Andrew Albert (@andrewjalbert01)
Dr. John Giannini may have seen it coming.
His 21-9 Explorers were projected to be in the field of 68 when it was announced on Sunday night. La Salle had been on the edge of the tournament bubble since its loss to Butler on Friday, and had every reason to be tense watching the selection show.
But Giannini did not actually see it happen.
“I didn’t see it,” Giannini said. “The players jumped up and I didn’t even get to see it. I didn’t even get my ‘moment’ so to speak. I looked around them a couple seconds later and saw the details of the good news. They shot up before I could even see the screen and they blocked my view.”
Though he didn’t get to see the exact moment that the Explorers ended their 21-year NCAA tournament drought, he surely sees what it means for the program.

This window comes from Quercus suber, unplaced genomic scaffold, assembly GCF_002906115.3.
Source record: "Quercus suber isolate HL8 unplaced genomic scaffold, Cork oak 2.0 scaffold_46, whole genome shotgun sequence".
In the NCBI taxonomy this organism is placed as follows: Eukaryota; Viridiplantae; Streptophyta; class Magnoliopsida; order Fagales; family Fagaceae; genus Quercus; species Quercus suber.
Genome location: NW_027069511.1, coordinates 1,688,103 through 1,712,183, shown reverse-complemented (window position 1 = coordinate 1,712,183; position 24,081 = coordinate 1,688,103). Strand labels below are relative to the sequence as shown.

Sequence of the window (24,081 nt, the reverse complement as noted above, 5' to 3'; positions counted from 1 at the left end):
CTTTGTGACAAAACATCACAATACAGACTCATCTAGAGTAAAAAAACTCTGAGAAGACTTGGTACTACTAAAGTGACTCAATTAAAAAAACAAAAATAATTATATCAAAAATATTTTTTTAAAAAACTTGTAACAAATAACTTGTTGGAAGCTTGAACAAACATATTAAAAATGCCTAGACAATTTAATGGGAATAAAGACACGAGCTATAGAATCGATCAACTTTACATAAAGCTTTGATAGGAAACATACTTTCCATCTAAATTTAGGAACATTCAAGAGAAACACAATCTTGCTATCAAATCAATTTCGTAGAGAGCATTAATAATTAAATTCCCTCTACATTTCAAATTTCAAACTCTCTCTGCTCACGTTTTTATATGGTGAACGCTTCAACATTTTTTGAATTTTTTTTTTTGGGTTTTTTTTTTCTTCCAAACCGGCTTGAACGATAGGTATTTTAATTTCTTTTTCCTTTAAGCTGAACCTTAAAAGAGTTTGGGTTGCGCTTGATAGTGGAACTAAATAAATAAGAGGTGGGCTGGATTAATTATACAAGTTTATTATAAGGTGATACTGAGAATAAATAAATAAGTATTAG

“We are thrilled to be in the NCAA tournament, to hear our name called with the best teams in the country,” Giannini added. “We think we deserve to be there, and you can’t win unless you’re there.”
La Salle will take on Boise State in Dayton on Wednesday for the right to become the 13 seed in the West bracket. The West was the last quarter of the bracket that was announced by CBS’s Greg Gumble, which caused much anxiety for all those at the watch party.
“Yes. Yeah, yeah,” Giannini said about being nervous come the final portion of the show. “The whole getting in the last region is a luck thing. It’s tremendous.”